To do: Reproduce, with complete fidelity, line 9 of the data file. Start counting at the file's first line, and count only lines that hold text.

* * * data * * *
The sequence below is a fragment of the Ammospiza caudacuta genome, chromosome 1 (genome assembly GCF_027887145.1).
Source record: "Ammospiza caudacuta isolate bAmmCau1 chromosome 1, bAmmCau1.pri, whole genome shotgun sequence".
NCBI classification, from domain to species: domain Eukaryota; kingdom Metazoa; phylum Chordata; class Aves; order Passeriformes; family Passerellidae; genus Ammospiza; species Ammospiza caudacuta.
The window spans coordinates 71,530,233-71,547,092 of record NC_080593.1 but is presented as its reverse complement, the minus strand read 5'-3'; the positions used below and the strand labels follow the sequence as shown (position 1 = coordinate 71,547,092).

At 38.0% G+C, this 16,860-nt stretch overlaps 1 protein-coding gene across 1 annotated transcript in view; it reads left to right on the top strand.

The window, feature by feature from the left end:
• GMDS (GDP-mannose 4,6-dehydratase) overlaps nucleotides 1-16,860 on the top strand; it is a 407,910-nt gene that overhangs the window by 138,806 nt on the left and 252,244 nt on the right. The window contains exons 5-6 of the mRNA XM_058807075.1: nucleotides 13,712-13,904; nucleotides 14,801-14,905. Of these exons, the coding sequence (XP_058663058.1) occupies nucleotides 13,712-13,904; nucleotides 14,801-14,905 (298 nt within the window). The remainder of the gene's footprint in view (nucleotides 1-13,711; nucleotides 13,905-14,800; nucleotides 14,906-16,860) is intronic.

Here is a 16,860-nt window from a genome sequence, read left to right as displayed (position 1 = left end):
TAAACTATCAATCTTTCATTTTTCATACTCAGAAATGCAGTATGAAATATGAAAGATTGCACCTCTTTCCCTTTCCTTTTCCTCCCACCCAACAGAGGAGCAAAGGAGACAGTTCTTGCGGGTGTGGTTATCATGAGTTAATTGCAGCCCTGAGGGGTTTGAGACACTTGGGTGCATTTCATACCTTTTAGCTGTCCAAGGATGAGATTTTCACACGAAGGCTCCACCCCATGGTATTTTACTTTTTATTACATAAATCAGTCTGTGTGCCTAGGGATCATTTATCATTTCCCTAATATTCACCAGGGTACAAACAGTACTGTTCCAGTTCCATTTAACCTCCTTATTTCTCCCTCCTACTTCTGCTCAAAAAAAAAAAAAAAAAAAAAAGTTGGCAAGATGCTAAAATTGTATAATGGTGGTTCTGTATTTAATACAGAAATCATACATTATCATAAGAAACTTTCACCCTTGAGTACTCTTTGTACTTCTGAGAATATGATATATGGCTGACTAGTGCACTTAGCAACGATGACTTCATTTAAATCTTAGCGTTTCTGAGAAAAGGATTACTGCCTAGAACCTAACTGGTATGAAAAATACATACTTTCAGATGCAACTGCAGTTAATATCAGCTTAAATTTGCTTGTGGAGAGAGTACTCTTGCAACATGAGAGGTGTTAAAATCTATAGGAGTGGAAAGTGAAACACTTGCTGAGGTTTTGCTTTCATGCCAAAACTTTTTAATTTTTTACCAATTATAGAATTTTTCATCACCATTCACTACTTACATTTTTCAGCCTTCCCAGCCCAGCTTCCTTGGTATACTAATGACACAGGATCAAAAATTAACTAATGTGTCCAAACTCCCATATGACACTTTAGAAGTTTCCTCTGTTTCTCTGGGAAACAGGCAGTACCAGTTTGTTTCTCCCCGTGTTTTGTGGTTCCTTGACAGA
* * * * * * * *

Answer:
TAAACTATCAATCTTTCATTTTTCATACTCAGAAATGCAGTATGAAATATGAAAGATTGCACCTCTTTCCCTTTCCTTTTCCTCCCACCCAACAGAGGAGCAAAGGAGACAGTTCTTGCGGGTGTGGTTATCATGAGTTAATTGCAGCCCTGAGGGGTTTGAGACACTTGGGTGCATTTCATACCTTTTAGCTGTCCAAGGATGAGATTTTCACACGAAGGCTCCACCCCATGGTATTTTACTTTTTATTACATAAATCAGTCTGTGTGCCTAGGGATCATTTATCATTTCCCTAATATTCACCAGGGTACAAACAGTACTGTTCCAGTTCCATTTAACCTCCTTATTTCTCCCTCCTACTTCTGCTCAAAAAAAAAAAAAAAAAAAAAAGTTGGCAAGATGCTAAAATTGTATAATGGTGGTTCTGTATTTAATACAGAAATCATACATTATCATAAGAAACTTTCACCCTTGAGTACTCTTTGTACTTCTGAGAATATGATATATGGCTGACTAGTGCACTTAGCAACGATGACTTCATTTAAATCTTAGCGTTTCTGAGAAAAGGATTACTGCCTAGAACCTAACTGGTATGAAAAATACATACTTTCAGATGCAACTGCAGTTAATATCAGCTTAAATTTGCTTGTGGAGAGAGTACTCTTGCAACATGAGAGGTGTTAAAATCTATAGGAGTGGAAAGTGAAACACTTGCTGAGGTTTTGCTTTCATGCCAAAACTTTTTAATTTTTTACCAATTATAGAATTTTTCATCACCATTCACTACTTACATTTTTCAGCCTTCCCAGCCCAGCTTCCTTGGTATACTAATGACACAGGATCAAAAATTAACTAATGTGTCCAAACTCCCATATGACACTTTAGAAGTTTCCTCTGTTTCTCTGGGAAACAGGCAGTACCAGTTTGTTTCTCCCCGTGTTTTGTGGTTCCTTGACAGA